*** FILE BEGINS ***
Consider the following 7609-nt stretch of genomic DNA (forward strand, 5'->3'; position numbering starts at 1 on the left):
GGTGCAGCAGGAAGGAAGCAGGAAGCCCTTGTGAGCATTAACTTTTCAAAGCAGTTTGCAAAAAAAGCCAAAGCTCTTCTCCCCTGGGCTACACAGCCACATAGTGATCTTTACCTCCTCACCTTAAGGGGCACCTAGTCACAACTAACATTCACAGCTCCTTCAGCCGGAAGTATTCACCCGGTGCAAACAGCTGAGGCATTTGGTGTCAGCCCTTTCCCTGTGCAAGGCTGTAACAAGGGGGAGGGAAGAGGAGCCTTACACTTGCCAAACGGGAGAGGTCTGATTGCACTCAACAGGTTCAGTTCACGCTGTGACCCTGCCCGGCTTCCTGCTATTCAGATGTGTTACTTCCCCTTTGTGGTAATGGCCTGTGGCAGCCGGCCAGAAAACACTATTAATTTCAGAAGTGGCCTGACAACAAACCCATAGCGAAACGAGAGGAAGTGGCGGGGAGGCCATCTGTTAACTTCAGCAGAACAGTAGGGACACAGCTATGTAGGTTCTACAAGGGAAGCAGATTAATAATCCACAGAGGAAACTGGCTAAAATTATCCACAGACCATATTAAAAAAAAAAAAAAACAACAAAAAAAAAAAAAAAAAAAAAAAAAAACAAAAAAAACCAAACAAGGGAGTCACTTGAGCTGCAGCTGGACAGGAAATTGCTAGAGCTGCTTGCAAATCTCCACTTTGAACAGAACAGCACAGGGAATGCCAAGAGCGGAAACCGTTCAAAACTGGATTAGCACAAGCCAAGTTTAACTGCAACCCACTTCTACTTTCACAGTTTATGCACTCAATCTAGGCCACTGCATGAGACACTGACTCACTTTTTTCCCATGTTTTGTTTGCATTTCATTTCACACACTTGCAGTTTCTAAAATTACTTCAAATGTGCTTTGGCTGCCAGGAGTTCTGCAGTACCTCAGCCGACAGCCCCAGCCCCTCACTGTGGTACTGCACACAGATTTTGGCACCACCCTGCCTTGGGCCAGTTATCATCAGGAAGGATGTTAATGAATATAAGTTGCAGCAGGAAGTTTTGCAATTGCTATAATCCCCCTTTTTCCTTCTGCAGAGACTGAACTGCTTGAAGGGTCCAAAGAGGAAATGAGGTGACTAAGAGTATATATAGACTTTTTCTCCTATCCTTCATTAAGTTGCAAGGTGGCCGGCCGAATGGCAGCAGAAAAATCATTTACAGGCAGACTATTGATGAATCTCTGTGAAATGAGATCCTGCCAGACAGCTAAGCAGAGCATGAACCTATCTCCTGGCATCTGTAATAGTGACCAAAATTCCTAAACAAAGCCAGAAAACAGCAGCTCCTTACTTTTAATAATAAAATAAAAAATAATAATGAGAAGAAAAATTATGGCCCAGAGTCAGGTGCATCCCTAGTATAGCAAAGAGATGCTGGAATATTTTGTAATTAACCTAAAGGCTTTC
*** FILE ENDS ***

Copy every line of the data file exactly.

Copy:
Consider the following 7609-nt stretch of genomic DNA (forward strand, 5'->3'; position numbering starts at 1 on the left):
GGTGCAGCAGGAAGGAAGCAGGAAGCCCTTGTGAGCATTAACTTTTCAAAGCAGTTTGCAAAAAAAGCCAAAGCTCTTCTCCCCTGGGCTACACAGCCACATAGTGATCTTTACCTCCTCACCTTAAGGGGCACCTAGTCACAACTAACATTCACAGCTCCTTCAGCCGGAAGTATTCACCCGGTGCAAACAGCTGAGGCATTTGGTGTCAGCCCTTTCCCTGTGCAAGGCTGTAACAAGGGGGAGGGAAGAGGAGCCTTACACTTGCCAAACGGGAGAGGTCTGATTGCACTCAACAGGTTCAGTTCACGCTGTGACCCTGCCCGGCTTCCTGCTATTCAGATGTGTTACTTCCCCTTTGTGGTAATGGCCTGTGGCAGCCGGCCAGAAAACACTATTAATTTCAGAAGTGGCCTGACAACAAACCCATAGCGAAACGAGAGGAAGTGGCGGGGAGGCCATCTGTTAACTTCAGCAGAACAGTAGGGACACAGCTATGTAGGTTCTACAAGGGAAGCAGATTAATAATCCACAGAGGAAACTGGCTAAAATTATCCACAGACCATATTAAAAAAAAAAAAAAACAACAAAAAAAAAAAAAAAAAAAAAAAAAAACAAAAAAAACCAAACAAGGGAGTCACTTGAGCTGCAGCTGGACAGGAAATTGCTAGAGCTGCTTGCAAATCTCCACTTTGAACAGAACAGCACAGGGAATGCCAAGAGCGGAAACCGTTCAAAACTGGATTAGCACAAGCCAAGTTTAACTGCAACCCACTTCTACTTTCACAGTTTATGCACTCAATCTAGGCCACTGCATGAGACACTGACTCACTTTTTTCCCATGTTTTGTTTGCATTTCATTTCACACACTTGCAGTTTCTAAAATTACTTCAAATGTGCTTTGGCTGCCAGGAGTTCTGCAGTACCTCAGCCGACAGCCCCAGCCCCTCACTGTGGTACTGCACACAGATTTTGGCACCACCCTGCCTTGGGCCAGTTATCATCAGGAAGGATGTTAATGAATATAAGTTGCAGCAGGAAGTTTTGCAATTGCTATAATCCCCCTTTTTCCTTCTGCAGAGACTGAACTGCTTGAAGGGTCCAAAGAGGAAATGAGGTGACTAAGAGTATATATAGACTTTTTCTCCTATCCTTCATTAAGTTGCAAGGTGGCCGGCCGAATGGCAGCAGAAAAATCATTTACAGGCAGACTATTGATGAATCTCTGTGAAATGAGATCCTGCCAGACAGCTAAGCAGAGCATGAACCTATCTCCTGGCATCTGTAATAGTGACCAAAATTCCTAAACAAAGCCAGAAAACAGCAGCTCCTTACTTTTAATAATAAAATAAAAAATAATAATGAGAAGAAAAATTATGGCCCAGAGTCAGGTGCATCCCTAGTATAGCAAAGAGATGCTGGAATATTTTGTAATTAACCTAAAGGCTTTC